- Special Projects
On a recent Wednesday afternoon, about fifteen high school students from the International Community High School (ICHS) in the South Bronx stood at the gates of City Hall, where they plan to stand every Wednesday until their demands are met: sports at their school, and all small schools in New York City.
“Chancellor Fariña, you did not read our research. If you did, you would be standing with us and not against us!” belted senior Sory Konate. Other students chanted “Civil rights matter!” to the rhythm of four students drumming on bright orange Home Depot buckets. They stood behind a bright white banner embossed with the image of a clasped black fist and their movement’s social media tag, #civilrightsmatter.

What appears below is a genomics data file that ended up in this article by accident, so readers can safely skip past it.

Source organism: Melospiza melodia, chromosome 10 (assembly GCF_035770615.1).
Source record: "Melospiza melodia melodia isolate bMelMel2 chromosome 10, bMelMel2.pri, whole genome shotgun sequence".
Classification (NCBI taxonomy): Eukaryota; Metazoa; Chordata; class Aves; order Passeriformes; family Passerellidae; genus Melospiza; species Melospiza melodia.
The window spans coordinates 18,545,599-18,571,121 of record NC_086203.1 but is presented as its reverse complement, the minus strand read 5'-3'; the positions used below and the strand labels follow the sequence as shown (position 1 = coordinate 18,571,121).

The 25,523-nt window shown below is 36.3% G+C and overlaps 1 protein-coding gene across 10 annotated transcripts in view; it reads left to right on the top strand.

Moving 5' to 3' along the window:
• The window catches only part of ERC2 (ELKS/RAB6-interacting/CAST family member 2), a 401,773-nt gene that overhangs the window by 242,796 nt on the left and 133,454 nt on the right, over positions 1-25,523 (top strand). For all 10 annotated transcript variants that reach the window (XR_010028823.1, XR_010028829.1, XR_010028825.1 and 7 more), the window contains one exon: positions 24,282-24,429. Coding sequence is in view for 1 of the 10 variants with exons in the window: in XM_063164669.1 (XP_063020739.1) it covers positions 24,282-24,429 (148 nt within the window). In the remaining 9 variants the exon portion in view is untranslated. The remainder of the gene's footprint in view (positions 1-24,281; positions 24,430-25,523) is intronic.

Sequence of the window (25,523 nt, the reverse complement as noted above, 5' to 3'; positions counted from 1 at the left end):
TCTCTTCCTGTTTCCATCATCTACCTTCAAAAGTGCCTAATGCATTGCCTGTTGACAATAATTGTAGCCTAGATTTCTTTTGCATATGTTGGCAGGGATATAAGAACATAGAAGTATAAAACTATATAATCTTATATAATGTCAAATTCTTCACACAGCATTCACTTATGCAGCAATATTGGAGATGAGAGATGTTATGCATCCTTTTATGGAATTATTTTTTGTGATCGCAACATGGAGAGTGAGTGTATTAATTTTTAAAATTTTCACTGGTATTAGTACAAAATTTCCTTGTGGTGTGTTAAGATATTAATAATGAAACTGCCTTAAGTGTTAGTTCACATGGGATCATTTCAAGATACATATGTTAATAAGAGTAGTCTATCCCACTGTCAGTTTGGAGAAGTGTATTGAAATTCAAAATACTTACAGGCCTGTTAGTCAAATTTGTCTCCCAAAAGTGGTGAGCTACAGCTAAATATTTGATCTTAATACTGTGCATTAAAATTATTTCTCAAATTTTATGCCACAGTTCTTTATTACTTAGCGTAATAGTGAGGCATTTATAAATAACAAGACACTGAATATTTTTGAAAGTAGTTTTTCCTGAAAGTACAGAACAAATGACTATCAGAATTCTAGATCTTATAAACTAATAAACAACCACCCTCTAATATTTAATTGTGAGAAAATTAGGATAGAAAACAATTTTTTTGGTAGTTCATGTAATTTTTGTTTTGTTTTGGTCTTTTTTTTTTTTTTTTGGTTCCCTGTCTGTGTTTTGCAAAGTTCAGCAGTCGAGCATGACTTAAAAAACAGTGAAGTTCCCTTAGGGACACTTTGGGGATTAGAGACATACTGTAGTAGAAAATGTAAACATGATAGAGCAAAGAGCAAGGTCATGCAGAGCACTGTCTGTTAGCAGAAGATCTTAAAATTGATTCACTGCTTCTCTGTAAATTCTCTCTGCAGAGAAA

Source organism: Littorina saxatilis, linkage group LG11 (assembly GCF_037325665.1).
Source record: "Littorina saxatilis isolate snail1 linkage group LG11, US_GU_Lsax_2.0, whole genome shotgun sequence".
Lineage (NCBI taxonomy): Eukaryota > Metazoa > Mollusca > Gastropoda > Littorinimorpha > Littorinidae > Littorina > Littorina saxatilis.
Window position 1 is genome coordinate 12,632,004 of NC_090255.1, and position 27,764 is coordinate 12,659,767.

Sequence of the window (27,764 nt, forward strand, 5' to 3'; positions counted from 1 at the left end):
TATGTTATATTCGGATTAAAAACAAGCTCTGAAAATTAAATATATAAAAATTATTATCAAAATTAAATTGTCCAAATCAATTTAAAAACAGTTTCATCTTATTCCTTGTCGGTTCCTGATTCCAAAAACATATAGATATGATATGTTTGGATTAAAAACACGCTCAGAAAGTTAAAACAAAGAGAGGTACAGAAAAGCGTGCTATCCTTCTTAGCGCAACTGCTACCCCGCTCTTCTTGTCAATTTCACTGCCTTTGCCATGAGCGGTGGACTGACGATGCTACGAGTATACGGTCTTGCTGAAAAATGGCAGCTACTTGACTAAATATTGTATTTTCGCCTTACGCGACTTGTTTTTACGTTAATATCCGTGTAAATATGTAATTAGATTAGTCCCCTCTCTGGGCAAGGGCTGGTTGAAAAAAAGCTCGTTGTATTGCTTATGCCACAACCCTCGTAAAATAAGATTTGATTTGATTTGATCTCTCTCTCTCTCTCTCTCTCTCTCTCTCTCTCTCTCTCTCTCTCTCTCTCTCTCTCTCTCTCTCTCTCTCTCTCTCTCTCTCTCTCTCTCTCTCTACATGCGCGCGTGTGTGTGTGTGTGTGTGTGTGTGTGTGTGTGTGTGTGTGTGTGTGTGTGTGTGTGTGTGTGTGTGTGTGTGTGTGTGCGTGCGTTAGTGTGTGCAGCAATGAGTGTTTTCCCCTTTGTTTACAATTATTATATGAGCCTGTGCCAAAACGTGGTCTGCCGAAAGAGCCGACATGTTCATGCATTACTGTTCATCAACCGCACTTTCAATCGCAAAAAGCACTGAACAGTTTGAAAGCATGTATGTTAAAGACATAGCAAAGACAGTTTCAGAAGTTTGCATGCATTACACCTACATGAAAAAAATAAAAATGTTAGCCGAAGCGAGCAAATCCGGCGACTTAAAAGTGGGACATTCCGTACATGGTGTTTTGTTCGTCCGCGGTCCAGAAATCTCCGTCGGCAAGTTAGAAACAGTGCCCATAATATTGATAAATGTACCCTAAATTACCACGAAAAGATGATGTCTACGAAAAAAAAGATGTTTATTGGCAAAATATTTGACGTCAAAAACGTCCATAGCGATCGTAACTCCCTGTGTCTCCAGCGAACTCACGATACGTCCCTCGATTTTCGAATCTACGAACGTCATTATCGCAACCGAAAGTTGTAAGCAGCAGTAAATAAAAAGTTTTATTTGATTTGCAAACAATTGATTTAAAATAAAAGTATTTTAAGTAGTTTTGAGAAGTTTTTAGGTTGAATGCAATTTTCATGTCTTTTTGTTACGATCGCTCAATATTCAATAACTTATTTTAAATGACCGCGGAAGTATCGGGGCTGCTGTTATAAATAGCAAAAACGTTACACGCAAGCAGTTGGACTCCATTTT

Standing by, distributing fliers and keeping an eagle eye out for councilmembers, was David Garcia-Rosen, the man who had been their school dean until March, when he was removed from the school following another action calling for expanded access to sports.
For two days this winter, the school bus left without Anna Perez.
The elevators in her Bronx public housing development were out – again. Perez, 21, who has cerebral palsy and uses a wheelchair, was stranded in her 10th floor apartment, according to her mother, Haydee Perez.
“It’s stressful, especially when I can’t take her to school,” said Haydee Perez, 51. “She starts crying.”
Tired waiting for repairs, frustrated tenants at one of the city’s biggest public housing developments filed suit charging conditions there are “a danger to their life, health or safety.”
Twenty tenants of Castle Hill Houses in the Bronx sued NYCHA, asking a judge to force repairs of moldy bathrooms, leaky pipes and broken elevators.